Sabrina L. Schaeffer

Consider, for instance, the problem of the outdated “dual entitlement rule.” The architects of Social Security designed the program so that at the time of retirement the spouse with the lower lifetime earnings (usually the wife) would receive either a benefit equal to her own earnings or half of her spouse’s benefits. At a time when far fewer women worked outside of the home, this may have made sense. But today stay-at-home spouses who are not contributing financially to Social Security are benefiting at the expense of women working outside of the home, who are required to pay Social Security taxes but don’t receive any additional benefits. And this design is particularly pernicious for certain subgroups, like African American women, who are less likely to be married than white women.

But the problems are even more extensive. In 1935, divorce was far less common than it is today. Still the structure of the program has not kept pace. Divorced women then and now must have been married for 10 years in order to receive Social Security benefits based on her former-husband's earnings. That may have seemed generous in the 1930s, but today millions of women who find themselves in bad marriages are penalized by this policy.

Widows are another group that suffers under the current structure. A woman who loses her husband has a choice to receive the greater of either her husband's benefit or her own. Again, at the time of Social Security’s inception, far fewer women were contributing outside of the home; but today many working women will find their income at the time of retirement cut dramatically despite years of two-spouses paying into the system.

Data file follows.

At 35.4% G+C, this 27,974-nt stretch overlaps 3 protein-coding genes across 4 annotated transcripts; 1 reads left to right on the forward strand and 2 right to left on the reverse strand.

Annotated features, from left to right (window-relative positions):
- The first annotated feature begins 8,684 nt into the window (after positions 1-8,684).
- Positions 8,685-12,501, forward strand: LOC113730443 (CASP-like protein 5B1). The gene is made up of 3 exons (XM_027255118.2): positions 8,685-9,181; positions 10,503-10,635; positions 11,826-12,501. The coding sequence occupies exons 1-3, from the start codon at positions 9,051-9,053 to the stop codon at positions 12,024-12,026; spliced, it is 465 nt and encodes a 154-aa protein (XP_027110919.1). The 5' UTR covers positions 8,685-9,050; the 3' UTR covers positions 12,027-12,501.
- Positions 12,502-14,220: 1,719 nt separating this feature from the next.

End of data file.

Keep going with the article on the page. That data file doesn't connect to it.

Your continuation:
And single, working women without children who die prematurely receive the harshest punishment. The state reclaims all of their contributions to Social Security, without an option to leave savings to other relatives, friends or charity. ?

The solution for women is not more ”wealth distribution;” rather, women need a retirement plan that reflects the changing roles of women and the American family in the 21st century. Individual retirement accounts would give women control over their savings and bring much higher returns that they can pass on to family or charity. What’s more, they would also decrease Americans’ dependence on the federal government, lower the national debt, and restore the long-term solvency of Social Security.

Women want what we all want today; the freedom to save and invest in a way that reflects the needs of our family and plans for the future.

Sabrina L. Schaeffer

Sabrina L. Schaeffer is the Managing Partner of Evolving Strategies and a visiting fellow at the Independent Women's Forum.
 
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